·      Therefore structured parking, limiting parking spaces, and limiting the amount of impervious surfaces allowed are key in project consideration and review (see Appendix 4).

·      To comprehensively address stormwater management for the area, this plan proposes the development of a Small Area Stormwater Management Master Plan for all the undeveloped land in the focus area in advance of rezoning. The plan includes hydrologic analyses of the existing conditions (pre-development) and the undeveloped conditions (forested) for each project in the undeveloped Central West land, as well as an analysis of the impact of proposed development on surrounding neighborhoods.

·      Given repeated flooding in this area, special care should be taken and the highest and best practice standards should be used and apply to each local project. The most up-to-date scientific information tells us it is preferable to approach stormwater management though a project-by-project approach by keeping stormwater on site. We can prevent further degradation of our developed watershed, by making sure each local plan requires that flows, volumes and durations remain unchanged following construction.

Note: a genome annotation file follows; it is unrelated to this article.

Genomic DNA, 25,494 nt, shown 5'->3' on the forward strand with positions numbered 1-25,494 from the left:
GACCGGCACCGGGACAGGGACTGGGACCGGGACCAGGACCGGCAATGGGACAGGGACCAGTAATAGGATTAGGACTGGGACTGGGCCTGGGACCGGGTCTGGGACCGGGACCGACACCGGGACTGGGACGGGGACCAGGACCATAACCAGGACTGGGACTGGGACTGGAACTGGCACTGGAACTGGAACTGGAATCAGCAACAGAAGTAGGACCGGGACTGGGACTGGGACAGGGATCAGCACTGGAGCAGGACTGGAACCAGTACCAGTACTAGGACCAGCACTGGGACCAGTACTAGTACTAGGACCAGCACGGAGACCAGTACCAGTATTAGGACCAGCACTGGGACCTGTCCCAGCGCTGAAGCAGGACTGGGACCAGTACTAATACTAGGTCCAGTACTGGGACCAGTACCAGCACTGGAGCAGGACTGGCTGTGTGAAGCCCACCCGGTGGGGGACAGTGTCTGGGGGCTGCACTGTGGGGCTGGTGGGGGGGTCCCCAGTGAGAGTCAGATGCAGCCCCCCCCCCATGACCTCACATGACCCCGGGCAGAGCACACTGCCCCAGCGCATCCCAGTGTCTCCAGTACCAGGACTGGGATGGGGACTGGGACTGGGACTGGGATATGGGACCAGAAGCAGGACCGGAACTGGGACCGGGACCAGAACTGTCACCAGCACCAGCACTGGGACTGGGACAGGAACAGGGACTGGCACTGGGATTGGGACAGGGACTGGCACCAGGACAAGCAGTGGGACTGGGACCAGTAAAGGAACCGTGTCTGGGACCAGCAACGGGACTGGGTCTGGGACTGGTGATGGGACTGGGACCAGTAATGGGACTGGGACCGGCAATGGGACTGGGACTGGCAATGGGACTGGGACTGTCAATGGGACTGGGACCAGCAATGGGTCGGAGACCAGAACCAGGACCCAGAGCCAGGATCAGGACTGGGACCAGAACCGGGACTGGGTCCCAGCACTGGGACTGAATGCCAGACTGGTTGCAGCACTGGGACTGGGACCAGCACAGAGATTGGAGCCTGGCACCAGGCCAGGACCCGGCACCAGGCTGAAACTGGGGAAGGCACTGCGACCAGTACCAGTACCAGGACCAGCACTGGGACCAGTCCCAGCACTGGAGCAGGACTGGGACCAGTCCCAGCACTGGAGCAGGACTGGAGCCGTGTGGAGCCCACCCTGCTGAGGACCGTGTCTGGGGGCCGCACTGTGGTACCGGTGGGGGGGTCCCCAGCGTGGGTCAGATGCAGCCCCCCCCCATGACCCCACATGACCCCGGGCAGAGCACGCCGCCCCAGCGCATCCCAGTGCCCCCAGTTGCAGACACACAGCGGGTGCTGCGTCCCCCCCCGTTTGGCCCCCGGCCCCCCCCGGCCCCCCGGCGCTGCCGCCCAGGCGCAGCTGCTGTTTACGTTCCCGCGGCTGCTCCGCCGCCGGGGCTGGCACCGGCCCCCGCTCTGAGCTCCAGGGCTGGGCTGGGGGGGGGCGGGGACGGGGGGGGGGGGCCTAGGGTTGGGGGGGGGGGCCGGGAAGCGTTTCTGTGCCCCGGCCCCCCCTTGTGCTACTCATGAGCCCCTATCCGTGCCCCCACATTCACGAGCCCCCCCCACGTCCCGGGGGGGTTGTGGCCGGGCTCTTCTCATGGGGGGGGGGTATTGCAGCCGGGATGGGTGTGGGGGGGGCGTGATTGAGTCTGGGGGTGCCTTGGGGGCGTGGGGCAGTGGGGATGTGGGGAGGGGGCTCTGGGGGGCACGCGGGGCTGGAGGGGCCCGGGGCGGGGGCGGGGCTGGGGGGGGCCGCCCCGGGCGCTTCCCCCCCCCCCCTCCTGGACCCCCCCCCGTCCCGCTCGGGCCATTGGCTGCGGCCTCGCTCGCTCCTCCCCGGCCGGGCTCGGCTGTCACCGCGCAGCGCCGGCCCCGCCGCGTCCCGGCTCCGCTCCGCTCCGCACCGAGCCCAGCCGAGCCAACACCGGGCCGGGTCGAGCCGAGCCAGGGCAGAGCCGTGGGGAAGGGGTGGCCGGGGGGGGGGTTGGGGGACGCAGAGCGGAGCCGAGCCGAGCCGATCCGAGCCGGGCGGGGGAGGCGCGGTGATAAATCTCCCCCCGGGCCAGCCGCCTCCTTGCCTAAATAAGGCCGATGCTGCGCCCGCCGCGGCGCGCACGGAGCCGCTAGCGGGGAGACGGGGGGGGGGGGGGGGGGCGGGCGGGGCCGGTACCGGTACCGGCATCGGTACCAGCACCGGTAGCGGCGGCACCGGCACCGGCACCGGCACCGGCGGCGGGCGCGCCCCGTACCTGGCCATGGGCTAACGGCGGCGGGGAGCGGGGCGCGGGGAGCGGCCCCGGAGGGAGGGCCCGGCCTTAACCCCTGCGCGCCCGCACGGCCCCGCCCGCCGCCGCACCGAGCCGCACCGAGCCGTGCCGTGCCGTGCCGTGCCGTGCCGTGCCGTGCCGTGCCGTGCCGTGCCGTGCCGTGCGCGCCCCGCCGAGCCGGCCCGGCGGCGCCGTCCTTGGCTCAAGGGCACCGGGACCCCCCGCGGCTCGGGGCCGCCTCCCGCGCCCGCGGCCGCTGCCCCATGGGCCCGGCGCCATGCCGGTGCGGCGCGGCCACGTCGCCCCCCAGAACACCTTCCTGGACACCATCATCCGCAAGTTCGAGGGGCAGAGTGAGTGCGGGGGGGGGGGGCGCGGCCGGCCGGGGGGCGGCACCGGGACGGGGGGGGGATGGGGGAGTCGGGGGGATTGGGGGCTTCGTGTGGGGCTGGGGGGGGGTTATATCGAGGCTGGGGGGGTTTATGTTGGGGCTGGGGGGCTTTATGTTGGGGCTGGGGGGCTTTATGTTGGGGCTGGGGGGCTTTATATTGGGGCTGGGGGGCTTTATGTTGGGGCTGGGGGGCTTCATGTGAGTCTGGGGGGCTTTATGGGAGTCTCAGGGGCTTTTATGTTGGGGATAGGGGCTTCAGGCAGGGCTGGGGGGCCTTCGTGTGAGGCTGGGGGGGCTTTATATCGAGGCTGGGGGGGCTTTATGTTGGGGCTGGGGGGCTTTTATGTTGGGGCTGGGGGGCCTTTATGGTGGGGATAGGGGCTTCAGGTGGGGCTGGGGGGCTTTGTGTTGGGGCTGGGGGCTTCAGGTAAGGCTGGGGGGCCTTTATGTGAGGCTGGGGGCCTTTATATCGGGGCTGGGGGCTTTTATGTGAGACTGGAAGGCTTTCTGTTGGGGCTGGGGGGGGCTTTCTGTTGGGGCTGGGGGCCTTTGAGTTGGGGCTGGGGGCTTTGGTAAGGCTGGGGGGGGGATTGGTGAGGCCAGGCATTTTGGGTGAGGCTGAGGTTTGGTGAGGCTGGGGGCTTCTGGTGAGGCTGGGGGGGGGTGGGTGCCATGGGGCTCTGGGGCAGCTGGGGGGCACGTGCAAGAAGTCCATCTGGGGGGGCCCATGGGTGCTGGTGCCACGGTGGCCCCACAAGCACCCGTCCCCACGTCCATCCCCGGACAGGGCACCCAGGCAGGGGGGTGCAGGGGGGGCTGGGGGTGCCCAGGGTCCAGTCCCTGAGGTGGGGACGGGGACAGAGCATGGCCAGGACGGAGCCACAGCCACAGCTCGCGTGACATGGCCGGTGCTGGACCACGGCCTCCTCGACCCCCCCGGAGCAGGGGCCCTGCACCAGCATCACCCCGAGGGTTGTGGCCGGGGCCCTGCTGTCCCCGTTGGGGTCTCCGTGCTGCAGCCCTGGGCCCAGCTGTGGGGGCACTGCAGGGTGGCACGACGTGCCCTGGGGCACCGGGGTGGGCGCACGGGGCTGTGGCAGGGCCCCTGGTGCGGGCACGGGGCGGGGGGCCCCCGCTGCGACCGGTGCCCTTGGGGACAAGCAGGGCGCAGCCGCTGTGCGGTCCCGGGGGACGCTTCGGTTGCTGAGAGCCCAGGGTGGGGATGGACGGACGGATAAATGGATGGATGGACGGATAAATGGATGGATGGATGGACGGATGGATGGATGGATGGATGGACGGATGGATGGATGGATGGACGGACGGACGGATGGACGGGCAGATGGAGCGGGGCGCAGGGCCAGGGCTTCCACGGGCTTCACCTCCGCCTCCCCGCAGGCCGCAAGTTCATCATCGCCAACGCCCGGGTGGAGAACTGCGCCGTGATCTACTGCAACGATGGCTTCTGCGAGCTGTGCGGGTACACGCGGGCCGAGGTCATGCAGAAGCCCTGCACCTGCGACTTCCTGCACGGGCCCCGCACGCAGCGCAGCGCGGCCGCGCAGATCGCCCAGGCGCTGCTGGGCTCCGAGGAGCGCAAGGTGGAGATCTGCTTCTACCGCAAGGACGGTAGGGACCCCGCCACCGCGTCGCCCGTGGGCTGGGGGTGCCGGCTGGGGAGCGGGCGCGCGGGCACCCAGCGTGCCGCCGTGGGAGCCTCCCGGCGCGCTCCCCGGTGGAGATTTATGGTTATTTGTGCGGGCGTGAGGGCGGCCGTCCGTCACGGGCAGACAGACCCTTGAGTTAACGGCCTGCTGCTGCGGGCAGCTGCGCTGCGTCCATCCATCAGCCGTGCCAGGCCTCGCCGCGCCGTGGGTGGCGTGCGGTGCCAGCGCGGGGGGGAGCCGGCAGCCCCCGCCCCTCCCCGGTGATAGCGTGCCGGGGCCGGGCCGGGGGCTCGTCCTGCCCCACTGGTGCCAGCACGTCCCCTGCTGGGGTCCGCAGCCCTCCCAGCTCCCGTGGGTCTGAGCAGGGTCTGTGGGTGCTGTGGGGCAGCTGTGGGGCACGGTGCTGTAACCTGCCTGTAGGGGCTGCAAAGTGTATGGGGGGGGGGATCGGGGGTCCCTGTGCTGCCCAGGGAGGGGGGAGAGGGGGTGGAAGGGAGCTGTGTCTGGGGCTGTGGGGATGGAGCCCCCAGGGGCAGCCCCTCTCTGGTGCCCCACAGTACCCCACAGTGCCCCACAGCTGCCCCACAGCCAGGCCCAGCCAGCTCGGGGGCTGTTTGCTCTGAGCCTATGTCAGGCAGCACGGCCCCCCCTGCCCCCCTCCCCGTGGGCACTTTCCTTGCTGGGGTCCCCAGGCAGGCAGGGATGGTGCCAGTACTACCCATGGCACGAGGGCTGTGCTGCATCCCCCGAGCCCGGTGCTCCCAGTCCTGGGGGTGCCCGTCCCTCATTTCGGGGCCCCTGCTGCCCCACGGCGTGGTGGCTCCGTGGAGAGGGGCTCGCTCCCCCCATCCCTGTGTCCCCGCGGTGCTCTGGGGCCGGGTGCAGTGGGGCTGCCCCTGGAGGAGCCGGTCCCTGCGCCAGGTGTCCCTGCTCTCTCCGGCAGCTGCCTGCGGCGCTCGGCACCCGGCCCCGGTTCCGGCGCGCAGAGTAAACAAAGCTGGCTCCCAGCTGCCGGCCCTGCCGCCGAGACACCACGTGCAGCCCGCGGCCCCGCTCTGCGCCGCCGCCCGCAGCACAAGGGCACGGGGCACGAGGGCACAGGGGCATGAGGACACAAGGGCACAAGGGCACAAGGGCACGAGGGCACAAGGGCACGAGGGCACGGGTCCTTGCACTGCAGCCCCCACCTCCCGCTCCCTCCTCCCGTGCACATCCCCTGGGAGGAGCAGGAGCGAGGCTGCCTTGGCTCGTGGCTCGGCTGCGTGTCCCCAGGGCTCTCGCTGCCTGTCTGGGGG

·      This plan proposes a tax district to pay for stormwater facilities.

·      This plan would limit impervious surfaces to under 50%, unlike the Central West plan which would allow up to 70% impervious surface and over 50% uncontrolled run-off. Appendix 4 illustrates the impact of impervious surface on stormwater runoff.

·      Stormwater management for each individual project should be integrated into the site, building, and landscape design of all new development and redevelopment. At a minimum, the proposed hydrology conditions will not exceed the pre-development (existing) conditions. Additionally, in this plan’s vision, the proposed hydrology conditions match the undeveloped conditions to the maximum extent practicable.